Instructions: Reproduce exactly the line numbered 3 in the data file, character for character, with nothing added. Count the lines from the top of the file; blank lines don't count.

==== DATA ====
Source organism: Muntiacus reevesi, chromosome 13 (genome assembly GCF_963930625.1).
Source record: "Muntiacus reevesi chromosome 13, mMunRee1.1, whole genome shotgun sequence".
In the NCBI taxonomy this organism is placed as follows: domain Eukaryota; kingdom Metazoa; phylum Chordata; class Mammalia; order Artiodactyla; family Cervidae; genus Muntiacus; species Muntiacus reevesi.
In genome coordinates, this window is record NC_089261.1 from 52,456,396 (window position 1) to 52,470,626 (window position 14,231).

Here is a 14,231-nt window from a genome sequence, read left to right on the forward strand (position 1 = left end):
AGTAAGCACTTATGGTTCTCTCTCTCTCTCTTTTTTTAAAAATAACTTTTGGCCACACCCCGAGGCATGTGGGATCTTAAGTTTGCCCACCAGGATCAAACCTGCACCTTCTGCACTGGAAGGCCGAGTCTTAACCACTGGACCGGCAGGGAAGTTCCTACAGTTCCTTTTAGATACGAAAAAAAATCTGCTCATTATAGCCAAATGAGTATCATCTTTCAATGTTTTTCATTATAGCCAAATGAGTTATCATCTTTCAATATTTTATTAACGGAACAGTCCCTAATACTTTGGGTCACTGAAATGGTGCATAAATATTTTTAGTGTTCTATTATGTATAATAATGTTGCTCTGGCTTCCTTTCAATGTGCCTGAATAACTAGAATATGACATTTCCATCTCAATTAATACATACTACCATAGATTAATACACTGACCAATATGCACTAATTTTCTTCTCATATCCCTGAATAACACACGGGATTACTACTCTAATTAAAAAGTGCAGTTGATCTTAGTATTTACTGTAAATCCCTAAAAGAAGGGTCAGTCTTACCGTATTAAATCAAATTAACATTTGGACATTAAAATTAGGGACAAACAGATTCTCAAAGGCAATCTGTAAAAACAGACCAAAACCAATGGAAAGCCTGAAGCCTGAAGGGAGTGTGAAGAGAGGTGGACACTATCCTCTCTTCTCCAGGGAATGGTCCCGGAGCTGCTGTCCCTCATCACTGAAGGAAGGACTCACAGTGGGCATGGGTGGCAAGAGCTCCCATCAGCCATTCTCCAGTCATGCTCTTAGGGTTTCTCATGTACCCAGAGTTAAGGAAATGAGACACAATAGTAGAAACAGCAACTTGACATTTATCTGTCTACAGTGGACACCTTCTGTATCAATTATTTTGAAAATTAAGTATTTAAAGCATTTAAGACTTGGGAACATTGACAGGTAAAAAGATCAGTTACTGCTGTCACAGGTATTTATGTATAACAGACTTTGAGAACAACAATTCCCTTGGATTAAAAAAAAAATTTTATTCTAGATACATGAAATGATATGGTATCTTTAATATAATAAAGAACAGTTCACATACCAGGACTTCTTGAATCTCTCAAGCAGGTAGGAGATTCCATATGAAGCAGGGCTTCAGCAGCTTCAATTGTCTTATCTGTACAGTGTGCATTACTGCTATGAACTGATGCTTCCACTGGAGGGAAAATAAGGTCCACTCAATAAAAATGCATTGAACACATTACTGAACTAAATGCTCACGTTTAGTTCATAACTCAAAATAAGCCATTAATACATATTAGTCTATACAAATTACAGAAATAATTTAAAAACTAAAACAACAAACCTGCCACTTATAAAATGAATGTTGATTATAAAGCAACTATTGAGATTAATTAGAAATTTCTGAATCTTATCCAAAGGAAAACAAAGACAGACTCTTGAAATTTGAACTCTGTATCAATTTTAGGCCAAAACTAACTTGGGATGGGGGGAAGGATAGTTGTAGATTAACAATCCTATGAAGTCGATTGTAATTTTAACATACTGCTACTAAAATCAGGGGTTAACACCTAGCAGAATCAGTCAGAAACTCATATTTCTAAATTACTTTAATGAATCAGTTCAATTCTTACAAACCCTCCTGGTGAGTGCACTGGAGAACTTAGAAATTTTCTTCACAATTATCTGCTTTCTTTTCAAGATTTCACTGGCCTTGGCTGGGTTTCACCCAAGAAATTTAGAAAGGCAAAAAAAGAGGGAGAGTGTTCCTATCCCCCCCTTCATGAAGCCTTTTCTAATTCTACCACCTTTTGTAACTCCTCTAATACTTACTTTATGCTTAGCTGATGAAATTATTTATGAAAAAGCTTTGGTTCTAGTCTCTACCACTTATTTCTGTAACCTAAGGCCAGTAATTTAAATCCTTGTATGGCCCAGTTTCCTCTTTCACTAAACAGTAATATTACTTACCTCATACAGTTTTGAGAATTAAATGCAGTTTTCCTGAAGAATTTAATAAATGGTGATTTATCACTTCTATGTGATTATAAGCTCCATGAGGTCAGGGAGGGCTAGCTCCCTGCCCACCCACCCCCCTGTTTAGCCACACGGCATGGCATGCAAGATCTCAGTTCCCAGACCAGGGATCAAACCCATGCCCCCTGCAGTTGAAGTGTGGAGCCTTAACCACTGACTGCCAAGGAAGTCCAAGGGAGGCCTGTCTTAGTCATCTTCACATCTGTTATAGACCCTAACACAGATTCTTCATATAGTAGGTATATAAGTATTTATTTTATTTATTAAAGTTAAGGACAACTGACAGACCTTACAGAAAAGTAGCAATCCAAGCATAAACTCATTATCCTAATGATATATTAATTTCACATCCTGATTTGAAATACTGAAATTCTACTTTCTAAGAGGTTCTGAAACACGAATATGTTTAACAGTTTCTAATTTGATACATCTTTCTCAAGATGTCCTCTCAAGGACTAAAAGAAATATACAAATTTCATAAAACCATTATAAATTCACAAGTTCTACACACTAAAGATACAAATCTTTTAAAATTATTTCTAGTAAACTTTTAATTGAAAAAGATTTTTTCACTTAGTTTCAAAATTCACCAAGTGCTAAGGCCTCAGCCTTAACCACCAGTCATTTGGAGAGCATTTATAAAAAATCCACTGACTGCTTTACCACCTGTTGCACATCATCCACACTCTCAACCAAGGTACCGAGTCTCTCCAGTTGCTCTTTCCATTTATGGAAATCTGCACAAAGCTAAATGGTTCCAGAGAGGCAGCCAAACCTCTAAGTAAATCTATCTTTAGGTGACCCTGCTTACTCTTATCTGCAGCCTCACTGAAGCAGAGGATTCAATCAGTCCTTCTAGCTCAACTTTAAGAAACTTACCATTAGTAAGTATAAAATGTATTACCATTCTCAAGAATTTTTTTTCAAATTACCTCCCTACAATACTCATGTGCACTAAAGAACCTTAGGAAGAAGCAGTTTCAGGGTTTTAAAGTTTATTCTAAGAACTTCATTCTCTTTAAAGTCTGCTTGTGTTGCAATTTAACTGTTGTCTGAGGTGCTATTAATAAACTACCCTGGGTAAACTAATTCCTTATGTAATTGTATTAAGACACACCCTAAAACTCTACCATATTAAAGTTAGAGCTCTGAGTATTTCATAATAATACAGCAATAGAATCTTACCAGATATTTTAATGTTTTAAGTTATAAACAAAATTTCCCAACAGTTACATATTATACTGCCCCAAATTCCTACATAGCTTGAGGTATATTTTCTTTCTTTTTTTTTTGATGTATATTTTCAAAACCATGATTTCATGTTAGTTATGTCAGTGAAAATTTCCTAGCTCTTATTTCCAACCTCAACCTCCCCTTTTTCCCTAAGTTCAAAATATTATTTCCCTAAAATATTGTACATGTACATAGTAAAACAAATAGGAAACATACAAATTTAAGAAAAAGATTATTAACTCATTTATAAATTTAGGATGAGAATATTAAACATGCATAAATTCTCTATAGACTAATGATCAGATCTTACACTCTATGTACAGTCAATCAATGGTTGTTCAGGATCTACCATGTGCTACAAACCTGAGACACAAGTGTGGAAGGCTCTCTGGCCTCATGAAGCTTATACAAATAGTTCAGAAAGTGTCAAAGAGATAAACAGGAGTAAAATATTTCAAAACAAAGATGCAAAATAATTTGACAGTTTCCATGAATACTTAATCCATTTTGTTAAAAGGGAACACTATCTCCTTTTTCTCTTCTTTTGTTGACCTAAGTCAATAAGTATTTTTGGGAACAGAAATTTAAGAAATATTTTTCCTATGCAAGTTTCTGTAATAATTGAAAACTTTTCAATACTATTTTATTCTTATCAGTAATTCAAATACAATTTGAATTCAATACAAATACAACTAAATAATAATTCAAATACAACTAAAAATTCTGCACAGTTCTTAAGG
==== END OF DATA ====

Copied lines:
In the NCBI taxonomy this organism is placed as follows: domain Eukaryota; kingdom Metazoa; phylum Chordata; class Mammalia; order Artiodactyla; family Cervidae; genus Muntiacus; species Muntiacus reevesi.